De Vries et al. showed that increased signal intensity on DWI at the level of the posterior limb of internal capsule and cerebral peduncle in babies with stroke had subsequent hemiplegia.[15] Similarly, in our study, for stroke DR changes in MRI is correlating well with neurodevelopmental outcome because all the babies with stroke had DR changes and developmental delay in gross motor, fine motor, and cognition. Though DR changes may not be helpful to predict adverse long-term neurodevelopment outcome for these babies, it is found it has a better co-relation for babies with stroke. HIE is known to affect the central gray nuclei and perirolandic cortex along with basal ganglia and brainstem as hyperechogenic and edematous changes; a similar depiction was found in our study.[16],[17] In hypoglycemic encephalopathy sub group, 1 out of 4 babies with DR changes had DD. They commonly have occipital lobe abnormalities, and, therefore, regular ophthalmological follow-up and visual assessment is very important among these babies as we can anticipate a problem with vision. Tam et al. showed that DR changes in babies with symptomatic hypoglycemia correlated better with visual outcome.[7] CNS infections usually impact the subcortical area, and site of the lesion may also vary depending on the organism causing the infection. Group B streptococcus infection can represent ischemic changes in basal ganglia and thalamus while hydrocephalus and isolated dilatation of the fourth ventricle is seen with  Escherichia More Detailscoli infection. Streptococcus pneumonia and hemophilic influenza cause a subdural effusion.[15]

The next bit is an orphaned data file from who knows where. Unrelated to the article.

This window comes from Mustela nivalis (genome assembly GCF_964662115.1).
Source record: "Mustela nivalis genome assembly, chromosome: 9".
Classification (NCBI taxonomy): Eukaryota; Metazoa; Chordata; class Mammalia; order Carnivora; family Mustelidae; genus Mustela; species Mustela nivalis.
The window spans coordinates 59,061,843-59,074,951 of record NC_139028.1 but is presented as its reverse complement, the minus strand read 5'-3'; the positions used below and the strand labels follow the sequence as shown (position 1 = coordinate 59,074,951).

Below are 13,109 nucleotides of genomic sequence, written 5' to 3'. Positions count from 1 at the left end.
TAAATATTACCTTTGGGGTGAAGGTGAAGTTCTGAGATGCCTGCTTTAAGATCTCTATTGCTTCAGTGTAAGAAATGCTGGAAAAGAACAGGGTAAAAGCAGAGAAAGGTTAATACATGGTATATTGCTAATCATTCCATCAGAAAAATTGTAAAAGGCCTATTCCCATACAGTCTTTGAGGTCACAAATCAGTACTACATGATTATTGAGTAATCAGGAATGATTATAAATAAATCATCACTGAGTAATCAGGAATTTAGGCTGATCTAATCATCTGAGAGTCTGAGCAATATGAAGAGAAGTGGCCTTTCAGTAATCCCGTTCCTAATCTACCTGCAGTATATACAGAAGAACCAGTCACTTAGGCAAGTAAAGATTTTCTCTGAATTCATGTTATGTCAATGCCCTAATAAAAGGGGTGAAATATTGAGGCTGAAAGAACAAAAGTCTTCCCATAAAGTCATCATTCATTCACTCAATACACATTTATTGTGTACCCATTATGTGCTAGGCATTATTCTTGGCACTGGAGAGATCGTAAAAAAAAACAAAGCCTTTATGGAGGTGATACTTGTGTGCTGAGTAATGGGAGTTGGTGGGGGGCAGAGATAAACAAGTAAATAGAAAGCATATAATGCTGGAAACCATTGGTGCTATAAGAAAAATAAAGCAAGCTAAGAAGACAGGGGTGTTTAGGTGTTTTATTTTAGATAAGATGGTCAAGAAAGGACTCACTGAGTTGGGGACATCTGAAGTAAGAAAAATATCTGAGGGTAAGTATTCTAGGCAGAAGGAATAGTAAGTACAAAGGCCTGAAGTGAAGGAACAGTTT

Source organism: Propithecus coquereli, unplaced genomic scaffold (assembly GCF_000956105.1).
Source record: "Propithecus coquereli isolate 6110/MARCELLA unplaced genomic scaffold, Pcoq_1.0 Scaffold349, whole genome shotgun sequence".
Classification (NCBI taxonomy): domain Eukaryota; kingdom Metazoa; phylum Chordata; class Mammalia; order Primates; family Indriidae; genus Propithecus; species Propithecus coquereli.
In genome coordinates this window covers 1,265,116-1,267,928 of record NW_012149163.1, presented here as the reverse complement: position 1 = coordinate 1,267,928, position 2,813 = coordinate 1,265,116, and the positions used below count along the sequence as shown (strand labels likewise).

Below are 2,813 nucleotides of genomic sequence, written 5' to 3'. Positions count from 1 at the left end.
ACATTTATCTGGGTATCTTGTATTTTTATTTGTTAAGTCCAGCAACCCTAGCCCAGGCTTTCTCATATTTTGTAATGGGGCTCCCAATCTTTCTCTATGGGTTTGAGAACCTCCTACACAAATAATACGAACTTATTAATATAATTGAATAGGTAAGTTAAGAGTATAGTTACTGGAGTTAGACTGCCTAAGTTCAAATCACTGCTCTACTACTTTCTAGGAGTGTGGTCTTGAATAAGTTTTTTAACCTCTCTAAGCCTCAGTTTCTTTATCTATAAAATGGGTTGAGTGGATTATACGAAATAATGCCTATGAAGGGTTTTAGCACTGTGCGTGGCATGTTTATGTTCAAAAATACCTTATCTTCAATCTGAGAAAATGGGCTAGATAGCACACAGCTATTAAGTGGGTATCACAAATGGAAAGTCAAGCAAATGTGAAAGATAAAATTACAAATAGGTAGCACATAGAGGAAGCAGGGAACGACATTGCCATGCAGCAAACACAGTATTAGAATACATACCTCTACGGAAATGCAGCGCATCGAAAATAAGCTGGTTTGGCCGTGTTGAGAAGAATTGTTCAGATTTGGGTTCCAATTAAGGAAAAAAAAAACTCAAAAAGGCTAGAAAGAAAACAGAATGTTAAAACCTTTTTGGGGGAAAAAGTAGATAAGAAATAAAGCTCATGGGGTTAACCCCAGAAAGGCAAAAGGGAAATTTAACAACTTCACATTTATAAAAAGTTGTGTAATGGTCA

In expressive and receptive language domain, the mean composite score in both groups were above 88% which could be because there were done at 6 and 12 months. The follow-up data may give a clear picture. Regarding fine motor domain, group with DR changes and without DR changes had low composite score in contrary to gross motor domain which had a composite score of >85% in both groups.

Our study has certain limitations. First, it is a retrospective, and the possibility of selection bias exists. Second, the sample size was small and few babies were lost to follow-up. We also did not have a follow-up MRI of the study group to look for the persistence of the DR changes and development of T1- and T2-weighted changes in MRI.


   Conclusion Top


Though DR changes in MRI may not predict the adverse long term neurodevelopmental outcome, but can be of use with regards to individual etiological profile as in stroke. Larger group study and long-term follow-up are required to substantiate these findings.

That DWI is a recommended imaging in babies with neonatal seizures is already known. Our study adds that DR changes may not influence the adverse long-term outcome for these babies, but it can be of use with regards to individual etiological profile as in stroke.

Acknowledgment

The authors would like to thank Department of Clinical Psychology and the Department of Radiology, SRU for their support.

Financial support and sponsorship

Nil.

Conflicts of interest

There are no conflicts of interest.

 
   References Top

1.
Tekgul H, Gauvreau K, Soul J, Murphy L, Robertson R, Stewart J, et al. The current etiologic profile and neurodevelopmental outcome of seizures in term newborn infants. Pediatrics 2006;117:1270-80.  Back to cited text no. 1